Azure Pipeline Part 5 – Checkout

Azure Pipeline Part 5 – Checkout

Azure Pipeline Part 5 – Checkout

Hello Everyone

Welcome to CloudAffaire and this is Debjeet.

Today we are going to discuss how to clone multiple git repositories in Azure Pipelines using checkout block. By default, the repository hosting your azure pipeline config YAML file gets cloned when you execute a pipeline. But your pipeline may require source code hosted in different git repositories. In such scenarios, you can use checkout block inside a job to clone other git repositories.

Note: In order to use checkout block in your Azure pipeline, you first need to define repository resource in the pipeline config YAML file.

Next, we are going to clone a GitHub repository in our Azure Pipeline using checkout block.

Azure Pipeline Part 5 – Checkout

Prerequisites:

Setup:

Azure Pipeline – Checkout:

By using multiple checkout steps in your pipeline, you can fetch and check out other repositories in addition to the one you use to store your YAML pipeline.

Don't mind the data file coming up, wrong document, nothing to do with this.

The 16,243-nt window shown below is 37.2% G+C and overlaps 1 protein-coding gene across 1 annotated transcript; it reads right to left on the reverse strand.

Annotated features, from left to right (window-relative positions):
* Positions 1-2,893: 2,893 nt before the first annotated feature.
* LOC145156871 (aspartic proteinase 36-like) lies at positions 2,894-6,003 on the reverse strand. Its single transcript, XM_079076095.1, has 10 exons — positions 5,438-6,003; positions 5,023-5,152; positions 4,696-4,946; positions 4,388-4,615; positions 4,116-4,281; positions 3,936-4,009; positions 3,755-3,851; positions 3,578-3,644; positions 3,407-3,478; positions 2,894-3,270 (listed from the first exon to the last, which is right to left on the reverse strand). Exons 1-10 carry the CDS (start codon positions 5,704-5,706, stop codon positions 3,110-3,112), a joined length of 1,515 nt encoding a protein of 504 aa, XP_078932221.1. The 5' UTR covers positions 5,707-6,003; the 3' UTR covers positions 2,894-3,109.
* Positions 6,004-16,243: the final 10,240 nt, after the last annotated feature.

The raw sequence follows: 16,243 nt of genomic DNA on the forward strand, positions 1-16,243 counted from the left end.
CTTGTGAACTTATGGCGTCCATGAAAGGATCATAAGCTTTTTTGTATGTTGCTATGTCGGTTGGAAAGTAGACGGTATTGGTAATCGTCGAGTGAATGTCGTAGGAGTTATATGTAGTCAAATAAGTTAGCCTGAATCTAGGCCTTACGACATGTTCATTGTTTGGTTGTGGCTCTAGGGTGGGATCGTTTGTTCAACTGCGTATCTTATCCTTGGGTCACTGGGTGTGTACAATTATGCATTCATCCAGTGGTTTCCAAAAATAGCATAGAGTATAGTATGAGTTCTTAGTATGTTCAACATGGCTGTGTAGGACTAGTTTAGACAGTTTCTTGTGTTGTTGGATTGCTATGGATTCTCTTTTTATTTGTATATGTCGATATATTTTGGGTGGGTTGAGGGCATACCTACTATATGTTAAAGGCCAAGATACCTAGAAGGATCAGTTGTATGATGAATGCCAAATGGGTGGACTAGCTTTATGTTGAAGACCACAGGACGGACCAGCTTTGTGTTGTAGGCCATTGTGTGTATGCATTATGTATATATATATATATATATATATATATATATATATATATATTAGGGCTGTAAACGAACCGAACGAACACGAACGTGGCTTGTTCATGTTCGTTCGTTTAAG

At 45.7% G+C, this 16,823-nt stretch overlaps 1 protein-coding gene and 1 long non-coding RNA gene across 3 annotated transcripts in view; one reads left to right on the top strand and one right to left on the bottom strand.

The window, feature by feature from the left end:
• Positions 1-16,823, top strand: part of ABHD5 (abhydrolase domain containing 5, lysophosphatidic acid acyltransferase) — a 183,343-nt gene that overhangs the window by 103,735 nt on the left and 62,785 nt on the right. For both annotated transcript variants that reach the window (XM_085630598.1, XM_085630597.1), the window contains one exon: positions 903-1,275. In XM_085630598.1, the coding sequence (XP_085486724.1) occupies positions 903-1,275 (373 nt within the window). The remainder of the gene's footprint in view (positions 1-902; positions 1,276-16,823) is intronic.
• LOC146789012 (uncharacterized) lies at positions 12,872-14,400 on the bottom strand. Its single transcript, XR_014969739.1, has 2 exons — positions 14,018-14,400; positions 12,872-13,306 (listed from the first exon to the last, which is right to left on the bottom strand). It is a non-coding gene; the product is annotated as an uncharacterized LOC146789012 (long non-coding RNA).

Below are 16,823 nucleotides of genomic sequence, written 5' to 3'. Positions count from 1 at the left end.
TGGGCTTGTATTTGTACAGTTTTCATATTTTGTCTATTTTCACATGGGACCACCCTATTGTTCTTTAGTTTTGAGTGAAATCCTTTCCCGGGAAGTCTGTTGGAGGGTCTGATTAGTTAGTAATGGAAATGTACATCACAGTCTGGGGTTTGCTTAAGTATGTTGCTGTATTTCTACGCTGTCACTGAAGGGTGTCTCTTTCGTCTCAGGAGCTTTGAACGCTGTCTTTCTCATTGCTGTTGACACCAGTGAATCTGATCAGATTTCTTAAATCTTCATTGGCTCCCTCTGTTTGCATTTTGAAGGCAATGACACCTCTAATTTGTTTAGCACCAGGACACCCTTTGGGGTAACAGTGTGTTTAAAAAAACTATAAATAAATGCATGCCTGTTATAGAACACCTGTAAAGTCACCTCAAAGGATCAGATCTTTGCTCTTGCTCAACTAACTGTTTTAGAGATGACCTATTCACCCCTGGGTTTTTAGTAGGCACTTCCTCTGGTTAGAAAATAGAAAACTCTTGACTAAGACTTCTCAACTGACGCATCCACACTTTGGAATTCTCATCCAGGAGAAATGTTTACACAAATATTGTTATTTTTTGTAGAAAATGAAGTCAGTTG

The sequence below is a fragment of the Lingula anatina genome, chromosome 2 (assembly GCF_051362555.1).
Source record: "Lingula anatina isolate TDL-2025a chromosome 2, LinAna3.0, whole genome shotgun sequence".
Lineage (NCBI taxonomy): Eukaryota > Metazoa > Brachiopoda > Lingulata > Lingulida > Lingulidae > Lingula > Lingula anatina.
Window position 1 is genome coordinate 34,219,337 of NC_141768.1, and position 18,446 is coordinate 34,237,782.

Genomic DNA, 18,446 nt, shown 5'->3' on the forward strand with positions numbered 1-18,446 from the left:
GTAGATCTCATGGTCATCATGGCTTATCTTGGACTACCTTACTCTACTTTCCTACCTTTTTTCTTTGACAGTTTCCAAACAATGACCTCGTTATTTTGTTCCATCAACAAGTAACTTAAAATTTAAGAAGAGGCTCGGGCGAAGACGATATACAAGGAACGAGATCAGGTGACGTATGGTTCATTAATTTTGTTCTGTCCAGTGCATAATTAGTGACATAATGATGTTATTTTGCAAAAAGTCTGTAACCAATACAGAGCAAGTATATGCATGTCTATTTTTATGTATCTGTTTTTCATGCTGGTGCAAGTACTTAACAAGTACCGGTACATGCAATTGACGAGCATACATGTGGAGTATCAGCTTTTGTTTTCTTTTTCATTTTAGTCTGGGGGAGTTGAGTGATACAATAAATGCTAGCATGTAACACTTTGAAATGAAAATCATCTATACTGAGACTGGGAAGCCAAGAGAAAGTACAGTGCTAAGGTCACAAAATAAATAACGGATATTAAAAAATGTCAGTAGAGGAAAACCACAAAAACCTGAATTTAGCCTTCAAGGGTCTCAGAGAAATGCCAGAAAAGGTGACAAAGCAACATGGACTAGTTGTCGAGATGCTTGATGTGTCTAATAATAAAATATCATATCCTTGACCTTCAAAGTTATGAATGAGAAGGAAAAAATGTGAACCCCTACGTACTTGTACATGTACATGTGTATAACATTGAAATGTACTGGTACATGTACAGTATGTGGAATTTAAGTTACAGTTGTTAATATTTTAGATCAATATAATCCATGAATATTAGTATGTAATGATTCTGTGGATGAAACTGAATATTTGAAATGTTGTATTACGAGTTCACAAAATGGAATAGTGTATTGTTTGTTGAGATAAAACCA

Azure Pipeline – Checkout syntax:

Azure Pipeline – Repository Resource syntax:

Since we are using a GitHub repository, we can use service connection feature to define the GitHub endpoint in Azure DevOps project.

Create a service connection for GitHub:

Step 1: Log in to Azure DevOps portal and navigate to the project where your pipeline is hosted.

Step 2: Navigate to your Azure DevOps project setting page => Pipelines => Service connections and click “Create service connection”.

Azure Pipeline Part 5 – Checkout

Step 3: Select “GitHub” and click “Next”.

Azure Pipeline Part 5 – Checkout

Step 4: Provide personal access token of your GitHub account, service connection name and click “Verify and save”.

Azure Pipeline Part 5 – Checkout

Note: The service connection name (in our case “MyGitHub”) will be used in the repository resource endpoint to refer this GitHub connection.

Now we are ready to create pipeline config YAML file and clone the GitHub repository using this service connection.

Step 5: Create the pipeline config YAML file and push the changes to Azure repos.

You might need to provide the access to your pipeline to use the GitHub service endpoint.

Azure Pipeline Part 5 – Checkout

Azure Pipeline Part 5 – Checkout

Observe, we have both the repository checked out in our pipeline.

Azure Pipeline Part 5 – Checkout

Clean up:

Hope you have enjoyed this article. To know more about Azure DevOps, please refer below official documentation

https://docs.microsoft.com/en-us/azure/devops/?view=azure-devops

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